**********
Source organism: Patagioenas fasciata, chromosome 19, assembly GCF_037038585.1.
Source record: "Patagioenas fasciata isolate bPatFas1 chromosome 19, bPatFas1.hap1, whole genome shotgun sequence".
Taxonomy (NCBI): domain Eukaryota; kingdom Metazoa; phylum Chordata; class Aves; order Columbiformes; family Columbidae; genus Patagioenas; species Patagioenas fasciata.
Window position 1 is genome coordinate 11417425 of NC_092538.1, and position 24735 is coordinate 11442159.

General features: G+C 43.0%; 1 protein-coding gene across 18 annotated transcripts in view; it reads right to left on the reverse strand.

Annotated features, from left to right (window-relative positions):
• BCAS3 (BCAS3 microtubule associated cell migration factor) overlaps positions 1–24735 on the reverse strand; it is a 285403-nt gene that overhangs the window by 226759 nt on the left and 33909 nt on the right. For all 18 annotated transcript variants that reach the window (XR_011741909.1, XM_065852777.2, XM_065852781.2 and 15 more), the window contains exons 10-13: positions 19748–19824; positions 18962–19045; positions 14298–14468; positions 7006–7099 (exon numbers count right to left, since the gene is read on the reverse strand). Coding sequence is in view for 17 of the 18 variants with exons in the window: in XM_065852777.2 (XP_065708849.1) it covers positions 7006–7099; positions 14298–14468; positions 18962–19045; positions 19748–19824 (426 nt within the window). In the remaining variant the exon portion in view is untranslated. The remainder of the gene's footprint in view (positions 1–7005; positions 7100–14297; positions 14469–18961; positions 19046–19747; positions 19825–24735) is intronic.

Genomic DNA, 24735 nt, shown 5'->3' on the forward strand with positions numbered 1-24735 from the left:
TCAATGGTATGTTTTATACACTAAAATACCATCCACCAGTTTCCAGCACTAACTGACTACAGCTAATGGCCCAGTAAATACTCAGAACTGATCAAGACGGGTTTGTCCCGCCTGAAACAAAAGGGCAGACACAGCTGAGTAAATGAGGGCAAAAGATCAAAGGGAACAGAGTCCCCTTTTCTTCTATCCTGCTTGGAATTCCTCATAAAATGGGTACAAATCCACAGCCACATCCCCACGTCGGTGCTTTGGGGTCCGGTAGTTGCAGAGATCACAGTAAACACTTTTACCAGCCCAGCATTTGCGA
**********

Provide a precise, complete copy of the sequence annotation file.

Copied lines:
Source organism: Patagioenas fasciata, chromosome 19, assembly GCF_037038585.1.
Source record: "Patagioenas fasciata isolate bPatFas1 chromosome 19, bPatFas1.hap1, whole genome shotgun sequence".
Taxonomy (NCBI): domain Eukaryota; kingdom Metazoa; phylum Chordata; class Aves; order Columbiformes; family Columbidae; genus Patagioenas; species Patagioenas fasciata.
Window position 1 is genome coordinate 11417425 of NC_092538.1, and position 24735 is coordinate 11442159.

General features: G+C 43.0%; 1 protein-coding gene across 18 annotated transcripts in view; it reads right to left on the reverse strand.

Annotated features, from left to right (window-relative positions):
• BCAS3 (BCAS3 microtubule associated cell migration factor) overlaps positions 1–24735 on the reverse strand; it is a 285403-nt gene that overhangs the window by 226759 nt on the left and 33909 nt on the right. For all 18 annotated transcript variants that reach the window (XR_011741909.1, XM_065852777.2, XM_065852781.2 and 15 more), the window contains exons 10-13: positions 19748–19824; positions 18962–19045; positions 14298–14468; positions 7006–7099 (exon numbers count right to left, since the gene is read on the reverse strand). Coding sequence is in view for 17 of the 18 variants with exons in the window: in XM_065852777.2 (XP_065708849.1) it covers positions 7006–7099; positions 14298–14468; positions 18962–19045; positions 19748–19824 (426 nt within the window). In the remaining variant the exon portion in view is untranslated. The remainder of the gene's footprint in view (positions 1–7005; positions 7100–14297; positions 14469–18961; positions 19046–19747; positions 19825–24735) is intronic.

Genomic DNA, 24735 nt, shown 5'->3' on the forward strand with positions numbered 1-24735 from the left:
TCAATGGTATGTTTTATACACTAAAATACCATCCACCAGTTTCCAGCACTAACTGACTACAGCTAATGGCCCAGTAAATACTCAGAACTGATCAAGACGGGTTTGTCCCGCCTGAAACAAAAGGGCAGACACAGCTGAGTAAATGAGGGCAAAAGATCAAAGGGAACAGAGTCCCCTTTTCTTCTATCCTGCTTGGAATTCCTCATAAAATGGGTACAAATCCACAGCCACATCCCCACGTCGGTGCTTTGGGGTCCGGTAGTTGCAGAGATCACAGTAAACACTTTTACCAGCCCAGCATTTGCGA